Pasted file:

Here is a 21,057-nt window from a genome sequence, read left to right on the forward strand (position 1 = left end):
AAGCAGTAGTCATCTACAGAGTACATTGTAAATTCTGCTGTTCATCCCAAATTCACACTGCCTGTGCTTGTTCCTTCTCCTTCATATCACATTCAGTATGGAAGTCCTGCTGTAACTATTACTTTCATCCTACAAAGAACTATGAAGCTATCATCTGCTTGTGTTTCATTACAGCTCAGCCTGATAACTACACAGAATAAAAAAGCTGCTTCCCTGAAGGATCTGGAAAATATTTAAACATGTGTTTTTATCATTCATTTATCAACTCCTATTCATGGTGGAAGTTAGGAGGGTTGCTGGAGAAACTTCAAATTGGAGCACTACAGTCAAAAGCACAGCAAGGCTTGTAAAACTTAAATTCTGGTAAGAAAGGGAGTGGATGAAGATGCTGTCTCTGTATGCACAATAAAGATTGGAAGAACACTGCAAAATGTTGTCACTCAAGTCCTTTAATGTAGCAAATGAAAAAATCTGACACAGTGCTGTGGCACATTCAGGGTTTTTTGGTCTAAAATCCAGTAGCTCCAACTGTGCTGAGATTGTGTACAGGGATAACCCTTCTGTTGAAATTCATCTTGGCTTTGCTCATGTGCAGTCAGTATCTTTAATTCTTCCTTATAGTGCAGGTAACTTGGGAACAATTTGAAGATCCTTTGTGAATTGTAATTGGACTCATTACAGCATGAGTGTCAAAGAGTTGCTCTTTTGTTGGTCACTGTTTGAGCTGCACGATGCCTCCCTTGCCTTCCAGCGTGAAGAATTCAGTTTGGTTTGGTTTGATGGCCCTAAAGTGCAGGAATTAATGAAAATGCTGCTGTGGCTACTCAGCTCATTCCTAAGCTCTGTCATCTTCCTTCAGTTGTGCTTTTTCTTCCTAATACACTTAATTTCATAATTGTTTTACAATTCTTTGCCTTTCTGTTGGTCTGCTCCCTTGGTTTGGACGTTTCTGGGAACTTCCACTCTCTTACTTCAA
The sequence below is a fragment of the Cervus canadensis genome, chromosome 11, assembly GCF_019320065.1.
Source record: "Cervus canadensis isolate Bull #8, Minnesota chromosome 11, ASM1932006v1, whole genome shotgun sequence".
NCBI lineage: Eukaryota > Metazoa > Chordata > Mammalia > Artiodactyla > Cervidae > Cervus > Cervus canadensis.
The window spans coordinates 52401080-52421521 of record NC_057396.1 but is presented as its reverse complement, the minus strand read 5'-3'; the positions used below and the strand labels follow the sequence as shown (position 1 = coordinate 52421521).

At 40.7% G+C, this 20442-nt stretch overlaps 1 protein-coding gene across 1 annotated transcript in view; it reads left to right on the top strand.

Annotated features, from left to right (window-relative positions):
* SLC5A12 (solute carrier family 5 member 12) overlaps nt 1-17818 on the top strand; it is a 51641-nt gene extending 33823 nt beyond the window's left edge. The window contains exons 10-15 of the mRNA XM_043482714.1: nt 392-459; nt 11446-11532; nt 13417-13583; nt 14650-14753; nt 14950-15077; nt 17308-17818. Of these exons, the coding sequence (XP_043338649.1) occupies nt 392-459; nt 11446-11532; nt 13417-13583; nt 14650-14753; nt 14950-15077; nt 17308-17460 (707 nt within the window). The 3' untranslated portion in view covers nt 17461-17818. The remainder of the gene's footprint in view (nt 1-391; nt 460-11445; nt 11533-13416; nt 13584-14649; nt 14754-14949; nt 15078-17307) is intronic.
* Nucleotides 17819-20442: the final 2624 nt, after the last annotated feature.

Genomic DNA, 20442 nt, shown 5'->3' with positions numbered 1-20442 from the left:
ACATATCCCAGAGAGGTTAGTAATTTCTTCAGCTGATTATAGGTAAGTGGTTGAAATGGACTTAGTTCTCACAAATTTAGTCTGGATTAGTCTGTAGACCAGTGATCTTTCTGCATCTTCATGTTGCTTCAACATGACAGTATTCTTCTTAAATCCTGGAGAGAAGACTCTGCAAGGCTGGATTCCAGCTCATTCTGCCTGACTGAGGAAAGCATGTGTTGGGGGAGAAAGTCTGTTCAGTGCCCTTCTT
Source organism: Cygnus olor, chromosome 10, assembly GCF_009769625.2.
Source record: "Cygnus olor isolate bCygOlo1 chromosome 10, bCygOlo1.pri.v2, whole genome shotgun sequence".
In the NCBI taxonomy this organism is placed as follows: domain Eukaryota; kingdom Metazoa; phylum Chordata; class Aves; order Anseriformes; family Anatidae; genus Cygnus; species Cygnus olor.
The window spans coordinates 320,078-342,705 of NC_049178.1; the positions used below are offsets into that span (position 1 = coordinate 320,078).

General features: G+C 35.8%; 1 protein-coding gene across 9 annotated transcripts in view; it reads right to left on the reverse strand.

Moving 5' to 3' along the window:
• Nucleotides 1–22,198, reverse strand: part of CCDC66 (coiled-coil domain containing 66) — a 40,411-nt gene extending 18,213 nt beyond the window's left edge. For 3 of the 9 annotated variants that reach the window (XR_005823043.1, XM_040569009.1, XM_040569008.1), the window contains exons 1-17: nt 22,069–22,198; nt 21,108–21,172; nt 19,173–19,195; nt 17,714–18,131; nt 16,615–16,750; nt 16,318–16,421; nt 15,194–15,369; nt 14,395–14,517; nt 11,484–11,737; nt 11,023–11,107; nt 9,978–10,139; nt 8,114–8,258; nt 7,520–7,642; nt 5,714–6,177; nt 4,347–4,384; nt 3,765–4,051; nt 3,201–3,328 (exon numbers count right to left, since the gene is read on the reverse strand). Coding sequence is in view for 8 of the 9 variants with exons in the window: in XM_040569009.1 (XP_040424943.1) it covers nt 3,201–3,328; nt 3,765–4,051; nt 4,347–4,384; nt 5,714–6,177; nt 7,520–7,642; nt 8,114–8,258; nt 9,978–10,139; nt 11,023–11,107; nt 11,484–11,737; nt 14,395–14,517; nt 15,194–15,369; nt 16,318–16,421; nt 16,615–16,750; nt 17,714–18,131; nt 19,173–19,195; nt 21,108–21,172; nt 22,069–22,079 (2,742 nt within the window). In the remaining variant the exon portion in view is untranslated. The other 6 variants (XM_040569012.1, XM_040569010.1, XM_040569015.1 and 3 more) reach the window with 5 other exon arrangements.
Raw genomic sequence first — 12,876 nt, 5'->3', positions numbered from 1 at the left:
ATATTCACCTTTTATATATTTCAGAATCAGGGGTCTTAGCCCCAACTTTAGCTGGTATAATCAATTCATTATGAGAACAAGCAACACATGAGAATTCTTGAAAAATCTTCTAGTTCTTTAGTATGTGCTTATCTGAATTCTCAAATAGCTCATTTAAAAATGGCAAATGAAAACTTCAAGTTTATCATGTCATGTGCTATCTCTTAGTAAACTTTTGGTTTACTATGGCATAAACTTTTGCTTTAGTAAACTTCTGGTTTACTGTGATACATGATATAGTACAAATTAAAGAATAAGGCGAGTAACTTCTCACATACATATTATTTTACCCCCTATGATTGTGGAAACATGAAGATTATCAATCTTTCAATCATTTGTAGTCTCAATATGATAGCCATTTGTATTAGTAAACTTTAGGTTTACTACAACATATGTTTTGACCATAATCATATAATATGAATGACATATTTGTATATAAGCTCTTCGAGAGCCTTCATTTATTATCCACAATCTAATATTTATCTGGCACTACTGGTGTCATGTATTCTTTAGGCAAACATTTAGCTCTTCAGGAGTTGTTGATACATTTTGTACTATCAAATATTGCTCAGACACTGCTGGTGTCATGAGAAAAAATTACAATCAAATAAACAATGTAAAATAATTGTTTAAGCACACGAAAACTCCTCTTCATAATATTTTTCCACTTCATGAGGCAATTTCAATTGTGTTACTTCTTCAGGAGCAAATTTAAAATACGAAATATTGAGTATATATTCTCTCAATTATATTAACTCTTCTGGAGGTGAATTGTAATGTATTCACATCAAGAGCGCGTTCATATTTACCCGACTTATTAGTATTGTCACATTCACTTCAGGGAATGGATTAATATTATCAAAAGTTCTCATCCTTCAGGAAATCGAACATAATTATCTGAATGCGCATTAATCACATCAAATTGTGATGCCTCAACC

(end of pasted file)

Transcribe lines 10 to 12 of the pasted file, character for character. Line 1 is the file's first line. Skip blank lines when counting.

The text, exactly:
* Nucleotides 17819-20442: the final 2624 nt, after the last annotated feature.

Genomic DNA, 20442 nt, shown 5'->3' with positions numbered 1-20442 from the left:
ACATATCCCAGAGAGGTTAGTAATTTCTTCAGCTGATTATAGGTAAGTGGTTGAAATGGACTTAGTTCTCACAAATTTAGTCTGGATTAGTCTGTAGACCAGTGATCTTTCTGCATCTTCATGTTGCTTCAACATGACAGTATTCTTCTTAAATCCTGGAGAGAAGACTCTGCAAGGCTGGATTCCAGCTCATTCTGCCTGACTGAGGAAAGCATGTGTTGGGGGAGAAAGTCTGTTCAGTGCCCTTCTT